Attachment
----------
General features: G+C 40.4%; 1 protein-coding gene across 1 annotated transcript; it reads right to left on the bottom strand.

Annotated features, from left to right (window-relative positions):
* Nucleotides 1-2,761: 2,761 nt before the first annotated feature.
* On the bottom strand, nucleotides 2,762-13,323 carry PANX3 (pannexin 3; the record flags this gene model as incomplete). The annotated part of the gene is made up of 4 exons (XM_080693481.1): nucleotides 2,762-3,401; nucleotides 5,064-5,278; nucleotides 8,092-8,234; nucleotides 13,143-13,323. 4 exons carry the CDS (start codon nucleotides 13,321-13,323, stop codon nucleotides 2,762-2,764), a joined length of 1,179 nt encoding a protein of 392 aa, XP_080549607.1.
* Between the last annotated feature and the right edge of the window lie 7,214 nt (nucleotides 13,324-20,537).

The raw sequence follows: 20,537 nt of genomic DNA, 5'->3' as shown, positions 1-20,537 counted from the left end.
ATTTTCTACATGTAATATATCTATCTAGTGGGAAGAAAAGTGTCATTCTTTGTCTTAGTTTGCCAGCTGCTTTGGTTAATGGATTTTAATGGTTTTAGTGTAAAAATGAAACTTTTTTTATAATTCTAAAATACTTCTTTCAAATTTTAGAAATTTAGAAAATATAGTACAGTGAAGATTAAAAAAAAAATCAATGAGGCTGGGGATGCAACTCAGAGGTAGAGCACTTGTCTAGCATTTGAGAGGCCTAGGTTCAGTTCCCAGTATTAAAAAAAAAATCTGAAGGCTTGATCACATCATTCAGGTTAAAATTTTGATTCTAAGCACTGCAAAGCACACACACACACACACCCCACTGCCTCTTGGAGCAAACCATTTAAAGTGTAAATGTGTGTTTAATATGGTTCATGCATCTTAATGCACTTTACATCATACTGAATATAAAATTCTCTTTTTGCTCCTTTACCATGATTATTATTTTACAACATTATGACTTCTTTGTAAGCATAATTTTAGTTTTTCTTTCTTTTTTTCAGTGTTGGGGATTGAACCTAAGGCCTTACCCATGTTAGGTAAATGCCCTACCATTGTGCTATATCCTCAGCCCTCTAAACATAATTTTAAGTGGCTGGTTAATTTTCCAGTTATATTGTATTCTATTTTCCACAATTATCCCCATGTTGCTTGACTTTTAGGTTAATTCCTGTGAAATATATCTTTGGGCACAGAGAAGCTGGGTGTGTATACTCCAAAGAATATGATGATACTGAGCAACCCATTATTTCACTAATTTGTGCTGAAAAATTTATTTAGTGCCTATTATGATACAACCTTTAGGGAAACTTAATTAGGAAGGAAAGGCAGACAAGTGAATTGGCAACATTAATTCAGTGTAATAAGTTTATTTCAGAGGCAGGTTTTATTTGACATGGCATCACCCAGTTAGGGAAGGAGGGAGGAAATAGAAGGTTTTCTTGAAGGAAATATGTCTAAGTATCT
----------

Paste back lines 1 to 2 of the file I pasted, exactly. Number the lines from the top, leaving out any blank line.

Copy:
General features: G+C 40.4%; 1 protein-coding gene across 1 annotated transcript; it reads right to left on the bottom strand.

Annotated features, from left to right (window-relative positions):